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    ABSTRACT: Extracellular matrix remodelling occurs during atherosclerosis dictating the structure of the plaque and thus the resistance to rupture. Monocytes and macrophages are believed to play a role in this remodelling. In the present study, filter-separated co-culture has been used to study the effect of monocytes on procollagen turnover by human vascular smooth muscle cells (VSMC). In this system, freshly isolated human peripheral blood monocytes inhibited procollagen secretion from VSMC without affecting either degradation of procollagen, or DNA synthesis by the VSMC. Insertion of a 12 kDa dialysis membrane between the two cell types and treatment with indomethacin showed that the inhibitory factor was of low molecular weight and was cyclooxygenase-dependent. Pre-incubation of each cell type with indomethacin demonstrated that monocyte, but not VSMC cyclooxygenase was required. Thus, the inhibitory effect on procollagen secretion was due, most likely, to monocyte prostaglandins. Neither inhibition of thromboxane synthetase, nor blocking IL-1 activity, reduced the inhibitory activity. Addition of prostaglandins PGE1, PGE2 and PGF2alpha to VSMC cultures caused a reduction in procollagen secretion which was equivalent to, but was not additive with, the maximal effect achieved by monocytes. Monocytes and macrophages are a major source of prostaglandins and these molecules are likely to play an important role in collagen turnover within lesions.
    Full-text · Article · Mar 1999 · Atherosclerosis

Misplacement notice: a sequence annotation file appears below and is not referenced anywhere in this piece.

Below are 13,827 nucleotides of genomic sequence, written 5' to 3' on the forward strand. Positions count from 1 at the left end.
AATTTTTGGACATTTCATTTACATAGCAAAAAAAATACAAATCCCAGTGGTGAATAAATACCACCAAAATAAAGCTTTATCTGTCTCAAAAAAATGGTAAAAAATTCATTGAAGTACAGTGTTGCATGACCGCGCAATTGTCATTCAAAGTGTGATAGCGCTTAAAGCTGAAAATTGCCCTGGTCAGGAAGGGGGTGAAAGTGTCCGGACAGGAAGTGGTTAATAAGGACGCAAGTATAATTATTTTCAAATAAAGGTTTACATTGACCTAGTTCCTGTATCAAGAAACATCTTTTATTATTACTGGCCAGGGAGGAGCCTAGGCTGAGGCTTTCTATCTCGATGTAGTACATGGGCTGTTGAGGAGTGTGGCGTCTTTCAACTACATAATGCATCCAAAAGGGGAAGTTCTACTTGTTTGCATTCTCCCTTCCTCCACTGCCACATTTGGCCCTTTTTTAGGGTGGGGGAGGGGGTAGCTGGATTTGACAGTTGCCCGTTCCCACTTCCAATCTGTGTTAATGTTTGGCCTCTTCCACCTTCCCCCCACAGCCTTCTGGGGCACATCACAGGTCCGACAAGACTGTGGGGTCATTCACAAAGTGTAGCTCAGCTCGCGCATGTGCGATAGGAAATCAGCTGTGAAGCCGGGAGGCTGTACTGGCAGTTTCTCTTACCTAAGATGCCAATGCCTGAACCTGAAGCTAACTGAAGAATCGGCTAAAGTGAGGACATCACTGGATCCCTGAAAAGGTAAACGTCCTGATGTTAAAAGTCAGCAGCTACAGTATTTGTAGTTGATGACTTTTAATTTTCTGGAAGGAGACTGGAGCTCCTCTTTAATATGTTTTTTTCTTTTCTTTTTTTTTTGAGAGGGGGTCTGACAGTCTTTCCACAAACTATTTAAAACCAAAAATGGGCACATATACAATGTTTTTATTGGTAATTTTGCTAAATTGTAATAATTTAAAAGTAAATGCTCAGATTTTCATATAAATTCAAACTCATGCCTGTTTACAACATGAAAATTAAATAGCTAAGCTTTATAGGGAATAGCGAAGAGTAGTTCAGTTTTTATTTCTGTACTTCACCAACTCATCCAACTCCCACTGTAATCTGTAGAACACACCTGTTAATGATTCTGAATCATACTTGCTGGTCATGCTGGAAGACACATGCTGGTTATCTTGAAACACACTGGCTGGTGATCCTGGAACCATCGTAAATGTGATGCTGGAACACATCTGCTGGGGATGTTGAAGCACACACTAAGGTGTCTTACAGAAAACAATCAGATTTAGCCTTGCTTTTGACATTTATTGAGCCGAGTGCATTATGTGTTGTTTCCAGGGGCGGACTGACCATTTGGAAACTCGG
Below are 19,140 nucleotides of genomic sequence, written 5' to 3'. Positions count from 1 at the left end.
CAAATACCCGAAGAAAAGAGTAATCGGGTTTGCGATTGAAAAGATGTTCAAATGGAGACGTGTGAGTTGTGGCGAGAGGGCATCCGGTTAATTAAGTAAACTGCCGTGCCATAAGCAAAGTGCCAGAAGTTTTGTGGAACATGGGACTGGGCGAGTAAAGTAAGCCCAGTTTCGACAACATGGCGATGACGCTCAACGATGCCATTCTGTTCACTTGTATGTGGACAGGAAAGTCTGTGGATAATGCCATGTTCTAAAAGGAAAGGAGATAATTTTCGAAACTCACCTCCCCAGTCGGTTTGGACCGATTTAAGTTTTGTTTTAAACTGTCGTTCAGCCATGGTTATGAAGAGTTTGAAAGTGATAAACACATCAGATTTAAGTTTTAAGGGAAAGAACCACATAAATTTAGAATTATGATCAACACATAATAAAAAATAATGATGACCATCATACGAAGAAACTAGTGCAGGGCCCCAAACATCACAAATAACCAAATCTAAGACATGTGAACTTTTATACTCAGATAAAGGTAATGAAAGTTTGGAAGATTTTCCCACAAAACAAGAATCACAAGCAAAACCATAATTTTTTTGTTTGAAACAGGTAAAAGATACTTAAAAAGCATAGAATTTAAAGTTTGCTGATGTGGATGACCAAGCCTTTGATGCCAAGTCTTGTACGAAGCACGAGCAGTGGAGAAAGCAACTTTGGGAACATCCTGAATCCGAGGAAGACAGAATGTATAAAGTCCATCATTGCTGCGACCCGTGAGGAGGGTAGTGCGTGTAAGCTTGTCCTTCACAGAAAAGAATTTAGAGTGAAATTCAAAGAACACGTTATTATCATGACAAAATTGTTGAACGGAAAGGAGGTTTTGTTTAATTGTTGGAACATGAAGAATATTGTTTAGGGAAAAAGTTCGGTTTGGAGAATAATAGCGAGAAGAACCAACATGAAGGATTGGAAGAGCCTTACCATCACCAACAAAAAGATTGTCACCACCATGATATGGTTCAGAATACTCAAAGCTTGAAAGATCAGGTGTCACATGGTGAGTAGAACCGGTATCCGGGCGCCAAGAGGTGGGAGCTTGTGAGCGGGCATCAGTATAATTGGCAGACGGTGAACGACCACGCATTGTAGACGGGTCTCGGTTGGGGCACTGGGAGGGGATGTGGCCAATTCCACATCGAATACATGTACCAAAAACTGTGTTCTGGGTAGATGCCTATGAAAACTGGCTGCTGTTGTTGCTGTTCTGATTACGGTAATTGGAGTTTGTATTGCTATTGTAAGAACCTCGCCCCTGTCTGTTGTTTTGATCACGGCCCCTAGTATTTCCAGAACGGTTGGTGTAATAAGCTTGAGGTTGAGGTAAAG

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    • "Macrophage-derived mitogenic activity has been demonstrated to be released by macrophages from a variety of sources including mouse peritoneal macrophages (Martin et al., 1981), alveolar macrophages (Bittermann et al., 1982), macrophage cell lines (Wharton et al., 1982) and stimulated monocytes (DeLustro et al., 1980; Glenn and Ross, 1981; Parrott et al., 1982; Leslie et al., 1984). Macrophages are known to synthesise growth stimulatory factors such as platelet-derived growth factor (PDGF) (Shimokado et al., 1985); fibroblast growth factor (FGF) (Baird et al ., 1985); and interleukin-1 (IL-1) (Metcalf, 1989). "
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    ABSTRACT: P388D1 macrophage-like cells have previously been shown to produce both mitogenic and inhibitory regulators of porcine smooth muscle cell (pSMC) growth. The mitogenic activity was shown to have a molecular mass of > 10 kDa while the inhibitory activity was in the range of 2-6 kDa. In the present study, we present a novel dialysis culture system where P388D1 cells were grown in dialysis membranes with a 12 kDa cut-off which allowed continuous production of fractions of the culture medium. Using pSMC as target cells, mitogenic activity was found to be retained by the dialysis membrane while the low molecular mass inhibitory activity passed freely through the membrane. The effect of the macrophage-activators phorbol myristate acetate (PMA), concanavalin A (ConA) and interferon-gamma in combination with lipopolysaccharide (IFN gamma/LPS) were investigated in the dialysis culture system. PMA, ConA and IFN gamma/LPS were found to enhance the production of mitogenic activity by P388D1 cells. PMA also increased the production of growth-inhibitory activity, while ConA abolished inhibitor production and IFN gamma/LPS had no effect on the amount of inhibitory activity produced by P388D1 cells. The experiments show that the balance of production of mitogenic and inhibitory activities by macrophages can be modulated by agents that alter the state of activation of the cells. This could be of profound significance in the influence of macrophages on smooth muscle cell growth during the development of atherosclerosis.
    Full-text · Article · Feb 1995 · Journal of Cell Science